“On the Road of Life there are Passengers and there are Drivers. Drivers Wanted.”
– Volkswagen Slogan, c. 1995.
Several years ago, I was speeding down the freeway with my wife. Truth be told, driving my car faster than the speed limit could be any day of my life. On this occasion, however, she had become unnerved enough to ask me, “Why are you driving so fast?” My response was immediate: “Because we’re going somewhere.” No sarcasm was intended.
I’ve never been one for waiting: lines, freeways, restaurants, you name it. Miss Manners’ advice aside, you might say that I’ve lived as if “Impatience were a virtue.” Within the bounds of reason and ethics, I’m a firm believer that when something is deeply important, you ought to charge toward it free of unnecessary hesitation.
I’m aware that this carries risks: (A) Not everyone prefers to move as quickly as me, and it can alienate the good people on my team; (B) Even those who like to move fast need to understand where we are going and why; and (C) There is always the possibility – however slight I might think – that my fast pace is unwarranted, that the “destination” does not warrant my speed, or that I may be headed very quickly in the wrong direction.
Below are some of the practices and tools that I have deployed over the years to allow me to live as if “Impatience were a Virtue.”
Articulate Your Vision
My wife laughed when I said, “because we’re going somewhere,” but in business, flip responses don’t work. If you don’t describe your destination, your employees might abandon ship.
Vision is one of your chief responsibilities as CEO. This doesn’t apply only to the attractive job of defining the Vision. Rather, it equally encompasses the obligation to describe it fully to the people upon whom you rely for success. They must be able to visualize the steps you will encounter along the way, what it will take to achieve your Vision, and why the destination is worth the effort.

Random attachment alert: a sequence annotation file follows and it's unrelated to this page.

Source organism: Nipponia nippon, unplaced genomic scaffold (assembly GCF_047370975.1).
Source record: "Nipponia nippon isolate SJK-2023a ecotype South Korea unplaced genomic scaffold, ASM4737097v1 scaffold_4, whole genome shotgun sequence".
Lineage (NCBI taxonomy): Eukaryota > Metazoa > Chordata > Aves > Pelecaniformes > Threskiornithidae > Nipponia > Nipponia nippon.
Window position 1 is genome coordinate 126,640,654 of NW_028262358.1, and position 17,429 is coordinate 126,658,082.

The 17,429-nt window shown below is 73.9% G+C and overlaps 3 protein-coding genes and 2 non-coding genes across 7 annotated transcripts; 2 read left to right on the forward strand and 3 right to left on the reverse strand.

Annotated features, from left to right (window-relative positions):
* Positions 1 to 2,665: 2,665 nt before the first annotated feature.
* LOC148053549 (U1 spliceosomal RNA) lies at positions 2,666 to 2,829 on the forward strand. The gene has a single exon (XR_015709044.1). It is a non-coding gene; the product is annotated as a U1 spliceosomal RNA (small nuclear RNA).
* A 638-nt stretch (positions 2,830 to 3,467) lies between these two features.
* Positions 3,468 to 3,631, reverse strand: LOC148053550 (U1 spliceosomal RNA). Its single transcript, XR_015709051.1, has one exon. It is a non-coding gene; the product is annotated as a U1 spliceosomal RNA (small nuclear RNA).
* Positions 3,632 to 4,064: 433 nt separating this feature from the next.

Those who have worked for me know that I am a believer in setting big goals. Goals that sometimes made the sales force say, “Ugh.” I never pulled these out of thin air – there was always a solid financial justification for them, and a handsome reward for those who helped get us there. I was always careful, however, to explain why the goal was important and what attaining it would mean for them and us.
Furthermore, I didn’t just tell them what I needed them to do, I’d show them how. For example, when I committed my last business to achieving KPIs and attachment rates on key products that no company in our market had ever yet attained – something that would make us AT&T’s highest-rated Authorized Retail Chain by a long shot – I walked the leadership through the logic and what I thought it would take to get it done. Finally, I made sure they appreciated the tremendous financial and strategic benefit to them and the company, and made it meaningful to them.
It was a fast, bumpy ride, but before we embarked everyone understood why we were acting so boldly. Knowing the path, the amount of traffic to expect, and why the destination was so desirable made our speed more palatable, and maintained the team’s confidence through repeated rounds of success.
Surround Yourself with Drivers
There’s a caveat here, of course. When tasking someone to clear a minefield, you probably wouldn’t choose your fastest driver.
You should, in fact, have more deliberate, measured individuals in key roles throughout your organization – where attentiveness to detail and accuracy are in high demand. If, however, you aspire to rapid growth – if you want to arrive somewhere you’ve never been – you need plenty of “drivers.”
Race car drivers probably don’t complain about the speed their vehicle is traveling when they’re the passengers. They are used to going somewhere quickly, and they know what a car feels like when it’s being capably steered.
In your company, rapid growth will always involve some degree of upheaval, and no shortage of what Jim Collins called “calibrated risks.” Planned and executed correctly, the headwinds won’t hurt you, but everyone will feel them. Some people can more naturally handle this, and you need them in key roles, especially your sales leadership. If you have ever found yourself being tugged away from your “Huge Outrageous Targets” by your own salespeople, you may not have drivers in these critical roles.
At CEO Coaching International, we use a special diagnostic from TTI Success Insights, rooted in the behavioral sciences, that helps us align the right people with the needs of any given role. It provides invaluable insights into which people on your team are Faster-Paced (“Drivers”) vs. Slower-Paced (“Passengers”), and therefore more or less open to risk and change. The tool similarly reveals who is Task-Focused for getting things done, and People-Oriented for opening new customer doors or encouraging others to join. Surrounding yourself with the correct mix of Faster-Paced Task-Focused and People-Oriented leaders in key positions will ensure that you have a team that will stay with you for the ride.
Have a Navigation System